PoetryIssue 08 | February 2010

Two poems by Sheila Wild

Scarlet Minivet

Scarlet Minivet. Words, evocative enough over years
to call up Pokhara on Christmas Day, a town where motorbikes
stole our sleep and mule caravans trekked in from Mustang.
We’d gone out when the streets were still sleepy and the Annapurnas
lit with irregular gold – Machapuchare was the tail of a giant catfish
fluking skywards, unaware of the sunlight or of its own shining,
knowing only what was beneath it was deep and cold and good.

To call a mountain ‘fishtail’ is to join its double summit
to the lake below, but misses out the alpine forests in-between.
We’d climbed steeply up through oak and hemlock, the air green
with the odour of lichen, silent, as walkers sometimes are
at the start of a trail. Our guide leapt ahead like a mountain goat,
his mind on not letting us fall off the narrow track.
Birds everywhere, their names satisfyingly unknown, save for
the darting scarlet minivets, feathered in charcoal and flame.

On the hill top to our left was a half-built Buddhist stupa,
its forever-rising ladders a vulture’s abandoned nest.
Only women had laboured there that day, the brick-filled baskets
on their backs balanced between pride and pain.
Way above them, like an echo of itself, the steady rhythm
of the scaffolders: tap and hammer and tap again.
Shameful to stand awhile and rest while the women
laboured on, steady as turtles, but all around us
the minivets whistled and flaunted their scarlet silks.

Down then, and down, to a creek where oak trees
fished for their own roots, and wooden row-boats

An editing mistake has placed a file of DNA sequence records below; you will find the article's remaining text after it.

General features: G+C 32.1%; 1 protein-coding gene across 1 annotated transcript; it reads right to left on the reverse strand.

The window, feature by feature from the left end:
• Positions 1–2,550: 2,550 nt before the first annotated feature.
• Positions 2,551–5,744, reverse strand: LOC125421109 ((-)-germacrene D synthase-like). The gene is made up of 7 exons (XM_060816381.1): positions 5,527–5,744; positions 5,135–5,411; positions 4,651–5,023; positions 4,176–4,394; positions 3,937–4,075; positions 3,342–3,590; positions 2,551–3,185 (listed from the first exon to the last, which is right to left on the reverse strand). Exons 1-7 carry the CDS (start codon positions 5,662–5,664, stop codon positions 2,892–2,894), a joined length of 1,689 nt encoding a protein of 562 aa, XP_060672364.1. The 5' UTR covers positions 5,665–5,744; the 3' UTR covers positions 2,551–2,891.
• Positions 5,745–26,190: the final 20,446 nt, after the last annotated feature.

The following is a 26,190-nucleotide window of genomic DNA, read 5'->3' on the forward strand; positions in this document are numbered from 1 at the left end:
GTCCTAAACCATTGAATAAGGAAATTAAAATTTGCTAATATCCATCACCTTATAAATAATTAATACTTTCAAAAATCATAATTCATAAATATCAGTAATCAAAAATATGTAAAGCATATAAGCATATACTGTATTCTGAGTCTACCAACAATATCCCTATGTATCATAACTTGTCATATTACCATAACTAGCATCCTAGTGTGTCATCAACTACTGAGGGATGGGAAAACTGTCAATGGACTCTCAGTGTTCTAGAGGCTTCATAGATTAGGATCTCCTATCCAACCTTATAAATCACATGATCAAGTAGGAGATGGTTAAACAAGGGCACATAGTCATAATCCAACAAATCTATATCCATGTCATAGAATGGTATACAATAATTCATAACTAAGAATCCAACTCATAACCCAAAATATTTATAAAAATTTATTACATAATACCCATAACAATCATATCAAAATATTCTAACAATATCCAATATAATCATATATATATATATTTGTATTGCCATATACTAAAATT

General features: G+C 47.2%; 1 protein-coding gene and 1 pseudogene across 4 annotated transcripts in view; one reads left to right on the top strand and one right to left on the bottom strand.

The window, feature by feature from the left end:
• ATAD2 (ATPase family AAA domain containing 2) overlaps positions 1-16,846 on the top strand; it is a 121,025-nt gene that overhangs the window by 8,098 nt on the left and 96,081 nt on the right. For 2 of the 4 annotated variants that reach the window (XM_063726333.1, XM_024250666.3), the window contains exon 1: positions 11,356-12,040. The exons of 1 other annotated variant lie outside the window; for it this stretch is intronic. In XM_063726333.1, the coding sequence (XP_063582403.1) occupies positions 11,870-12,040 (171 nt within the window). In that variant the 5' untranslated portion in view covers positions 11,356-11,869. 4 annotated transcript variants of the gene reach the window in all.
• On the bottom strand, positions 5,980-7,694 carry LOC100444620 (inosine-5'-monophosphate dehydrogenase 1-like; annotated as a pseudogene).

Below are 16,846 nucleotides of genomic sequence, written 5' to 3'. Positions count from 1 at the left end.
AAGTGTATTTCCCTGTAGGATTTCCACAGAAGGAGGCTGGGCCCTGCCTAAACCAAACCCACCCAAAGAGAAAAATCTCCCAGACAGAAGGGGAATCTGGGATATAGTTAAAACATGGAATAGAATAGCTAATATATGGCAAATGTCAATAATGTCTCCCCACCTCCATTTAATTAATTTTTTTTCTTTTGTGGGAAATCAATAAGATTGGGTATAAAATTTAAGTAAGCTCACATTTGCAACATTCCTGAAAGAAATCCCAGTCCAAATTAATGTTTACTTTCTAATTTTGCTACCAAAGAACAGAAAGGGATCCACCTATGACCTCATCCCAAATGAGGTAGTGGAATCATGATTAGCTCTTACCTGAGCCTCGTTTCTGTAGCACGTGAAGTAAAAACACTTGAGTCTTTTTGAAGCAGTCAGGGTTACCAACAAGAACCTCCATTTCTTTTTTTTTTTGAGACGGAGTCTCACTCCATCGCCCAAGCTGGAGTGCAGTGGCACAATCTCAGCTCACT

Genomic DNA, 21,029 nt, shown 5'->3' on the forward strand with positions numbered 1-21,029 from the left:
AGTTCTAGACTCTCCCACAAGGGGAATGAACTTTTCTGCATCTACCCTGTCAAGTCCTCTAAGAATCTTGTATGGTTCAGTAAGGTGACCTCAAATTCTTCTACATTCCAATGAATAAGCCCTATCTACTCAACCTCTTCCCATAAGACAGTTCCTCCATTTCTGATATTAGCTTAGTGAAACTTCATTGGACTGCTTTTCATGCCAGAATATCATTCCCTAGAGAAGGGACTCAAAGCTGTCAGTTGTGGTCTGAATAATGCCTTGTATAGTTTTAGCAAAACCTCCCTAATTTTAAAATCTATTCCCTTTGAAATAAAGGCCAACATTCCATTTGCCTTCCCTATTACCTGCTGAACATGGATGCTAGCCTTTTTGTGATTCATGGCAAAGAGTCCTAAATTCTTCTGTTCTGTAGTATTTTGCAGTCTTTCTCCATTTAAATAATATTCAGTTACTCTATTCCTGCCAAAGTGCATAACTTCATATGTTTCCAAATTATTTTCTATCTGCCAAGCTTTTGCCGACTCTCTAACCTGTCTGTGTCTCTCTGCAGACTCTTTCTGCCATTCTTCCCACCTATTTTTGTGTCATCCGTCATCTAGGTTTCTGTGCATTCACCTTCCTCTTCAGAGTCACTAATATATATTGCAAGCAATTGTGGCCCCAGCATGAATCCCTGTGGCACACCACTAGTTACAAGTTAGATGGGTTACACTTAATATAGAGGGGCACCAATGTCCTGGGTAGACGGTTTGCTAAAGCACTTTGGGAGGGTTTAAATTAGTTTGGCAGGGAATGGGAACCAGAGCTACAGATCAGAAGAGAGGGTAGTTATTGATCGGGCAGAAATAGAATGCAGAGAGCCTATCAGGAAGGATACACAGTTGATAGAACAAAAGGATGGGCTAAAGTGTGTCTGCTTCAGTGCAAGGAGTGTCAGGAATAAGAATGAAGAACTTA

bobbed on the lake. Laughter, as we’d sorted ourselves
two by two into fours, the men taking the oars, the women
trailing fingers in the blue-green water – turquoise,
that soft stone whose glacial coolness sunlight sweats to white.

We’d smiled for each others’ cameras, but then the Annapurnas
had commanded our full attention, like coming suddenly
to heaven and not knowing how to breathe its air.
Beauty added to beauty is water below mountains:
Phewa Lake, reflecting the birth-sheen of Gods;
Machapuchare, white with Shiva’s unthinkable light.

Incongruous soon after to eat Christmas cake in a lakeside garden,
the rose trellises haggard, the radio singing a Nepali love song,
joy injured into new made pain. Discussing the stupa – what
it would look like from the town –  and the sacredness of summits –
how no-one might set foot on Machapuchare’s caudal fin.

Time then to return to our hotel, through market gardens
neat for winter, where among the bare branches of fruit trees
the scarlet minivets flickered, charcoal and flame,
the way flint flashes fire from kindling and sparks fly up
like souls set free from the body’s weight.

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About the author

Sheila Wild, an unashamed but ethical tourist, has come nose-to-nose with Bandhavgarh’s biggest tiger and interviewed the Dalai Lama in Dharamsala. She has also travelled to Indiana, Johannesburg and the entire east coast of Australia. She has had works published in Obsessed with Pipework, The Rialto, and Writers Inc

Read our current issue:

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on a wrought iron bench in Bristol by Jamie Donohoe
Ocean Point by Melissa Goodwin
Amaszonas, S.A. by George Guida
Santé by Zoe Karathanasi
Three poems by Athena Kildegaard
Two poems by Jane Kirwan
African Soundscape by Karla Linn Merrifield
Aubade in Transit by Rick Mullin
The Fields of May by James B. Nicola
Igbo Directions in Amsterdam by Uche Ogbuji
High Jumping Silver by Gail Peck
the ground unfurls by Gabrielle Peterson
Two poems by Mike Puican
Byzantium at the Bus Stop; Byzantium at the Mall by Sarah Sadie
Romance by Askold Skalsky
Two poems by Bill Yake

Postcard prose

Before We Let the Hens Out by Emily Avery-Miller
Cheng Man Ch’ing by Douglas Penick

Travel notes

Life Jacket by Margaret McMullan
Hamam by Caroline Swicegood